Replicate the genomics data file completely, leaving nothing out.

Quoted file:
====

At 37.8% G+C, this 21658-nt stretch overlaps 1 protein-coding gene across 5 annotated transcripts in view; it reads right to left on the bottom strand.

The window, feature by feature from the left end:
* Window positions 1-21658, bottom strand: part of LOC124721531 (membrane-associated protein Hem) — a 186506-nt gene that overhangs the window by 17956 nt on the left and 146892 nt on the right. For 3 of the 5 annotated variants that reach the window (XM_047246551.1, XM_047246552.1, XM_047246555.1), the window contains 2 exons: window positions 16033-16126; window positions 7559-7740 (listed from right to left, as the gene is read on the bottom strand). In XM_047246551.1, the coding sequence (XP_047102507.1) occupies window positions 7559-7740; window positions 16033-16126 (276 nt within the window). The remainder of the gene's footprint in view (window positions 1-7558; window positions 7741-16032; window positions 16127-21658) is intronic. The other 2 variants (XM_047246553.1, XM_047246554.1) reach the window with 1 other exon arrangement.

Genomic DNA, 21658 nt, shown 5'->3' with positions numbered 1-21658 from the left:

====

At 37.8% G+C, this 21658-nt stretch overlaps 1 protein-coding gene across 5 annotated transcripts in view; it reads right to left on the bottom strand.

The window, feature by feature from the left end:
* Window positions 1-21658, bottom strand: part of LOC124721531 (membrane-associated protein Hem) — a 186506-nt gene that overhangs the window by 17956 nt on the left and 146892 nt on the right. For 3 of the 5 annotated variants that reach the window (XM_047246551.1, XM_047246552.1, XM_047246555.1), the window contains 2 exons: window positions 16033-16126; window positions 7559-7740 (listed from right to left, as the gene is read on the bottom strand). In XM_047246551.1, the coding sequence (XP_047102507.1) occupies window positions 7559-7740; window positions 16033-16126 (276 nt within the window). The remainder of the gene's footprint in view (window positions 1-7558; window positions 7741-16032; window positions 16127-21658) is intronic. The other 2 variants (XM_047246553.1, XM_047246554.1) reach the window with 1 other exon arrangement.

Genomic DNA, 21658 nt, shown 5'->3' with positions numbered 1-21658 from the left: